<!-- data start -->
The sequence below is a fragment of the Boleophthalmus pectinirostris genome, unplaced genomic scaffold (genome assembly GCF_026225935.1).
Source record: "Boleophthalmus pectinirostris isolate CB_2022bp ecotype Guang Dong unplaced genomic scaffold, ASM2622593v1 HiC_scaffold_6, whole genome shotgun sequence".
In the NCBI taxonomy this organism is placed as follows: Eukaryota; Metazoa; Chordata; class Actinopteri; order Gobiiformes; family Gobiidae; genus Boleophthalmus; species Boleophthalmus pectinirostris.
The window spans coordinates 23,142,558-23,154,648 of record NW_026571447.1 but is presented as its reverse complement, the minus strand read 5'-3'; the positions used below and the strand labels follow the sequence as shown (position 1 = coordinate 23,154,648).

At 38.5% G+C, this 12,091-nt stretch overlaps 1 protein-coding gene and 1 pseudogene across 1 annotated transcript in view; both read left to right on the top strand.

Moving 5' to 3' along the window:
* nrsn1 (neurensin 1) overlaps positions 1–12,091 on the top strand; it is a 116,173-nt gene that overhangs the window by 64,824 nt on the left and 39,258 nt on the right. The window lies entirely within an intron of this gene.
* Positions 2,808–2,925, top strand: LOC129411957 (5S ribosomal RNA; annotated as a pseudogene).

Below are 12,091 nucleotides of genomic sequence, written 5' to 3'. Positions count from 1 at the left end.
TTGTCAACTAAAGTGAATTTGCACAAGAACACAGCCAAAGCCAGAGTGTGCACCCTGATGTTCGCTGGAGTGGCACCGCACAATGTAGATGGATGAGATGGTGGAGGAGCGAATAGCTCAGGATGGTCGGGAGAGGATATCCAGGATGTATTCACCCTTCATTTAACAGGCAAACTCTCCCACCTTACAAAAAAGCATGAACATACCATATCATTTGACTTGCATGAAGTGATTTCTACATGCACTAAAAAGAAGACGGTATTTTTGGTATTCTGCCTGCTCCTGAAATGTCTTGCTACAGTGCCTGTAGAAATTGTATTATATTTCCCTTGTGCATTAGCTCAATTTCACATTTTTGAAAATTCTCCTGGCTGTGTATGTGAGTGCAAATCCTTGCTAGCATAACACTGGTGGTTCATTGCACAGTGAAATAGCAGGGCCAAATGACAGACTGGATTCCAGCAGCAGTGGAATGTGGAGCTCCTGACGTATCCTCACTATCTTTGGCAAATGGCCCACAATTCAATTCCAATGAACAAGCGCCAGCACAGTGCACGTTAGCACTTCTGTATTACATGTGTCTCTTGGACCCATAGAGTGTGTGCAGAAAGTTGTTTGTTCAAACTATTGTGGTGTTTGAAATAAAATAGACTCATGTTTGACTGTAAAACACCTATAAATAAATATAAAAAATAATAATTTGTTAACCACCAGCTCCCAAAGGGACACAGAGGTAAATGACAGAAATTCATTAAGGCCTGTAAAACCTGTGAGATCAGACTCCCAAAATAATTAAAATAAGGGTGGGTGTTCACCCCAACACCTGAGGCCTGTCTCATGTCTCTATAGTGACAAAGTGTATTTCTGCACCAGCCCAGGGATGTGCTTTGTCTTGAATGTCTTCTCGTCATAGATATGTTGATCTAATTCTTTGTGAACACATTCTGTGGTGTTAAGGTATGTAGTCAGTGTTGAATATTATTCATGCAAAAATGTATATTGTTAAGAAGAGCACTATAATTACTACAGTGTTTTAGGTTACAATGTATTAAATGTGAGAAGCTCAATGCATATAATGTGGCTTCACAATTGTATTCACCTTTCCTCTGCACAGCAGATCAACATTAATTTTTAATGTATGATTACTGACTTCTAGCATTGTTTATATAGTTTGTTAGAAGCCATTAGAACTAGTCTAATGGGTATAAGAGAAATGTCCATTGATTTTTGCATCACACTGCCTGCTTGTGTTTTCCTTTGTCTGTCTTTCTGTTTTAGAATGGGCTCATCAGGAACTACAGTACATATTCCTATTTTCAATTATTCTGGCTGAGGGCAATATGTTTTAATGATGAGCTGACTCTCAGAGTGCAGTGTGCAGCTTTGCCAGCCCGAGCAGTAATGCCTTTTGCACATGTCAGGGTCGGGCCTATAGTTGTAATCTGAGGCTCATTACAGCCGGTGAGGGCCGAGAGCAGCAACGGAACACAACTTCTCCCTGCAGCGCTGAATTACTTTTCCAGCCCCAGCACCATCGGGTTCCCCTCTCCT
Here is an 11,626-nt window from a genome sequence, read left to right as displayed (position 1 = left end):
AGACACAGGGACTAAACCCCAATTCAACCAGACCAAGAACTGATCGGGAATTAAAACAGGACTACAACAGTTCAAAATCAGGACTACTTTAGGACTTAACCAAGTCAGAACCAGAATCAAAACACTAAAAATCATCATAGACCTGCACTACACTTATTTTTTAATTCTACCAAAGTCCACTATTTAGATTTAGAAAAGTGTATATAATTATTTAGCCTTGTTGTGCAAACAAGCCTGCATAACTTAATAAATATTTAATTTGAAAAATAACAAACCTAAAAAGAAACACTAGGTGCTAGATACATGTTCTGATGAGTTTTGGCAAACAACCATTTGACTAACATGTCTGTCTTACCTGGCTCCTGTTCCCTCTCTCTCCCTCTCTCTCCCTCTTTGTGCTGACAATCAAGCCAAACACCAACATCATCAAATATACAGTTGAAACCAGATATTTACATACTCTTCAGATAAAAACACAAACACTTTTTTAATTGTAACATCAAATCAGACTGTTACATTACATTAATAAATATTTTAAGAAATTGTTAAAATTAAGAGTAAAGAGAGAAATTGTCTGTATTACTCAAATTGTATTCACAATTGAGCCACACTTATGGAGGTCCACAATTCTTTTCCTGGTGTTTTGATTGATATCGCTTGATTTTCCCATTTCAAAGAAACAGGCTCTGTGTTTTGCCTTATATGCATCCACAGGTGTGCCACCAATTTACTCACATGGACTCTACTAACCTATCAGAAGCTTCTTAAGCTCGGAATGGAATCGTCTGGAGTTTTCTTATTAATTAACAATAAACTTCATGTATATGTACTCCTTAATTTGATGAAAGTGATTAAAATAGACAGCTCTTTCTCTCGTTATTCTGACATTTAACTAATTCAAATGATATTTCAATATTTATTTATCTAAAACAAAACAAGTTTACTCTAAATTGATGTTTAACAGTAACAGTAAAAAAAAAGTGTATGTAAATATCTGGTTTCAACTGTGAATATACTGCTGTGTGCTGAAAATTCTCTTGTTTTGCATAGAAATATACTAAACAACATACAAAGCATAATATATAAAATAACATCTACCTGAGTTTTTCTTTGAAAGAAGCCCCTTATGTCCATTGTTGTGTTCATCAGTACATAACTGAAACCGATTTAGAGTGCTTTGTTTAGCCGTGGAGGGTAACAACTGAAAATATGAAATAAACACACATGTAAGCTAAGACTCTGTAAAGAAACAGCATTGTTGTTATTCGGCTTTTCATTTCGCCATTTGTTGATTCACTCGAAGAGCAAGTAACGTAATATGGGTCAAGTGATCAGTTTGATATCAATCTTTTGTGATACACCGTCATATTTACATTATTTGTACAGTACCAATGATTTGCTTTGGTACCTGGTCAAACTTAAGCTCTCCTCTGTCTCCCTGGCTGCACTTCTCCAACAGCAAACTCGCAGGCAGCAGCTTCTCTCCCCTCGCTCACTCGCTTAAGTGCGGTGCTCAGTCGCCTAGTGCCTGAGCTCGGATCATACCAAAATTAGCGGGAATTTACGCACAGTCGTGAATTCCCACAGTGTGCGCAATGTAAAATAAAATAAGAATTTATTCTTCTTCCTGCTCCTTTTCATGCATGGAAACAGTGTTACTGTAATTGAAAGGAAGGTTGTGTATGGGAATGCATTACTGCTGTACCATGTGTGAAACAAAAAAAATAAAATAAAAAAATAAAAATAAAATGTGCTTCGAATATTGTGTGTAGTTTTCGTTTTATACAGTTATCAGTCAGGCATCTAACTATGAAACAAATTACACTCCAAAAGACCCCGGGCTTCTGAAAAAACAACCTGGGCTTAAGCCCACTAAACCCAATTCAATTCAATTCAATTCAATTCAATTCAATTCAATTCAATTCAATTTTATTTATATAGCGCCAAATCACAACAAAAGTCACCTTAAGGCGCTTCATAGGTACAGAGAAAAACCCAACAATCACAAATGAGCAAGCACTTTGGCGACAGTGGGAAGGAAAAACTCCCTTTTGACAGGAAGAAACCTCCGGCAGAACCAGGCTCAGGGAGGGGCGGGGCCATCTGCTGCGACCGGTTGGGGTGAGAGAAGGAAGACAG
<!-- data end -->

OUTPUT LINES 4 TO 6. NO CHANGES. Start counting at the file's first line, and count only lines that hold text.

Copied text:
The window spans coordinates 23,142,558-23,154,648 of record NW_026571447.1 but is presented as its reverse complement, the minus strand read 5'-3'; the positions used below and the strand labels follow the sequence as shown (position 1 = coordinate 23,154,648).

At 38.5% G+C, this 12,091-nt stretch overlaps 1 protein-coding gene and 1 pseudogene across 1 annotated transcript in view; both read left to right on the top strand.

Moving 5' to 3' along the window: